Connect your idea to everyday Issues faced by your ideal client
They might be super rich business aficionados, but investors are also people dealing with everyday life like the rest of us.
With any pitch, you should be able to hook the audience by showing them how your idea or product could make their life better. Incorporate anecdotal or storytelling elements into your pitch to demonstrate how your business idea meets a genuine need.
Steve Smith secured investment on the Dragons Den TV program for his TrueCall device, partly because its ability to block spam phone calls. Steve therefore had a solution that dealt with a nuisance that everyone can relate to, including the investors
TIP: Think Issue – Think Solution – Think How – Research and test it on your ideal audience
Big up your successes so far….but don’t over gild the lilly.
Has your product received interest from a major retailer? Have you already sold hundreds of units, had thousands of visits to your website, or exported your idea abroad?
During series 11 of Dragons Den, Louise Ferguson’s marketing background helped her and co-founder Kate Cotton’s pitch to shine, as she kicked off with an impressive rundown of the success their Skinny Tan product had already had in Australia.
TIP: Evidence – proof of concept – MAJOR TIP – Sales – prove of – which is your traction
Remember that there’s life beyond the pitch and your first 100 Pitch Attempts.
It’s going to be hard to avoid sweaty palms and the odd stumble as you face the panel of investors Try to keep calm by remembering that the fate of your business does not rest on the verdict the investors deliver.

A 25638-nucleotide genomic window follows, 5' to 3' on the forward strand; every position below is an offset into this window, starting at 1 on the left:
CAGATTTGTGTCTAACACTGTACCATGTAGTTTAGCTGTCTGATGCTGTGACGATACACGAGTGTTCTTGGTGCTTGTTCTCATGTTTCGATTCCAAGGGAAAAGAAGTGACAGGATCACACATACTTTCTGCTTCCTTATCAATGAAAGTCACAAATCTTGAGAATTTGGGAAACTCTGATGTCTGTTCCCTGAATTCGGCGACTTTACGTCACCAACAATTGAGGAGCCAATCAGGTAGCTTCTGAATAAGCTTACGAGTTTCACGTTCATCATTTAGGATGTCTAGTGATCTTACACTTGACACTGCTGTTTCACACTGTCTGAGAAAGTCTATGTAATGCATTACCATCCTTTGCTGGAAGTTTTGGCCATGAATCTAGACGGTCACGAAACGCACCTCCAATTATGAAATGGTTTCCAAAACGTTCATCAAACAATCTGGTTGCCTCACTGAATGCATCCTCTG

Keep in mind that many pitches go wrong many many times, only for the businesses to go on to massive success. Most famously, Rob Law’s ride-on children’s suitcase the Trunk became a runaway success and won a clutch of design awards, even though the sample product broke during Rob’s time in the Dragons Den TV show!
PERSONAL TIPS FROM www.www.growthhubuk.co.uk
THESE NEXT TWO are my Personal Tips from having Mentored many successes.
You must enter that room and own it and be confident in your service/product knowing that you have Researched and practiced by taking your product/ service to the market to test it on your ideal audience to see who would buy from you and not just your family.
Know what you want when you enter any Pitching event or meeting and what you are prepared to walk away with – it must be a win win situation so would 40% of your business for £500,000 be workable for you and the investors? Negotiation is key here and it is an art that is part of the Pitch. Know your numbers to be able to negotiate successfully.
2017 Sarah Willingham; a serial investor who is also a Dragon on Dragons Den
Ultimately Willingham believes you’ve got to be willing to take risks: “Nothing comes without some level of graft or a challenge”:
“When you go out funding for a start-up that’s when you need to tap into business angels and to much more riskier options than the traditional routes.”
Finding investment has a lot to do with surrounding yourself with the best people
Preparing for a pitch needs professional support and advice. The Growth Hub are on hand to support you, to train you and to give you the best possible chance of gaining the investment you need.
If pitching is not the optimum solution to raising funds, The Growth Hub has access to over 100 Crowd Funding platforms and we are able to assist in ensuring a successful raise. We also have an extensive panel of EIS funds who have considerable amounts to invest in great businesses. Overall The Growth Hub will help you raise the funds you need now and in the future. Not only that we have experts on tap to help you build your business. On this point; always remember that its not just about the money!!
Author David Hugo Hargreaves the Growth Guru at The Growth Hub.